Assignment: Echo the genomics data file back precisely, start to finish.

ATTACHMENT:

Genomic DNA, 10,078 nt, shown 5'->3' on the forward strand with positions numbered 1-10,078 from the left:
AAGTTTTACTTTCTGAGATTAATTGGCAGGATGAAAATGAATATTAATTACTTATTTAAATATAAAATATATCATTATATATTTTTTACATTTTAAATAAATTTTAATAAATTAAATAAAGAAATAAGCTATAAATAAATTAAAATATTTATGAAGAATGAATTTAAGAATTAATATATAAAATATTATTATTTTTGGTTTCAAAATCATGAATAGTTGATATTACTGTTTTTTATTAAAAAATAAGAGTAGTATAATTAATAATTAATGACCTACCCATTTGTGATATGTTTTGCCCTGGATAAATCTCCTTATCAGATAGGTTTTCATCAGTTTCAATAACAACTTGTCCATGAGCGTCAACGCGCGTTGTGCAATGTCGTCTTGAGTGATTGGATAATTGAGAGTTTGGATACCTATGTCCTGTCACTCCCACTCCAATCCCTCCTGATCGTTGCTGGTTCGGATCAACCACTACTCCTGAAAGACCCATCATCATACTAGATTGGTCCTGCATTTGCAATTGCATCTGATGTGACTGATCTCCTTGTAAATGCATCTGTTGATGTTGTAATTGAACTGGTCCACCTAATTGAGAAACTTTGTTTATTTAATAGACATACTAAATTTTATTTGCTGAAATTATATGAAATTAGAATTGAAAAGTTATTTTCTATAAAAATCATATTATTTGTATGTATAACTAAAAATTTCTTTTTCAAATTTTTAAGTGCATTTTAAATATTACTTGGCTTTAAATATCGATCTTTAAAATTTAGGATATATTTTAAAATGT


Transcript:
Genomic DNA, 10,078 nt, shown 5'->3' on the forward strand with positions numbered 1-10,078 from the left:
AAGTTTTACTTTCTGAGATTAATTGGCAGGATGAAAATGAATATTAATTACTTATTTAAATATAAAATATATCATTATATATTTTTTACATTTTAAATAAATTTTAATAAATTAAATAAAGAAATAAGCTATAAATAAATTAAAATATTTATGAAGAATGAATTTAAGAATTAATATATAAAATATTATTATTTTTGGTTTCAAAATCATGAATAGTTGATATTACTGTTTTTTATTAAAAAATAAGAGTAGTATAATTAATAATTAATGACCTACCCATTTGTGATATGTTTTGCCCTGGATAAATCTCCTTATCAGATAGGTTTTCATCAGTTTCAATAACAACTTGTCCATGAGCGTCAACGCGCGTTGTGCAATGTCGTCTTGAGTGATTGGATAATTGAGAGTTTGGATACCTATGTCCTGTCACTCCCACTCCAATCCCTCCTGATCGTTGCTGGTTCGGATCAACCACTACTCCTGAAAGACCCATCATCATACTAGATTGGTCCTGCATTTGCAATTGCATCTGATGTGACTGATCTCCTTGTAAATGCATCTGTTGATGTTGTAATTGAACTGGTCCACCTAATTGAGAAACTTTGTTTATTTAATAGACATACTAAATTTTATTTGCTGAAATTATATGAAATTAGAATTGAAAAGTTATTTTCTATAAAAATCATATTATTTGTATGTATAACTAAAAATTTCTTTTTCAAATTTTTAAGTGCATTTTAAATATTACTTGGCTTTAAATATCGATCTTTAAAATTTAGGATATATTTTAAAATGT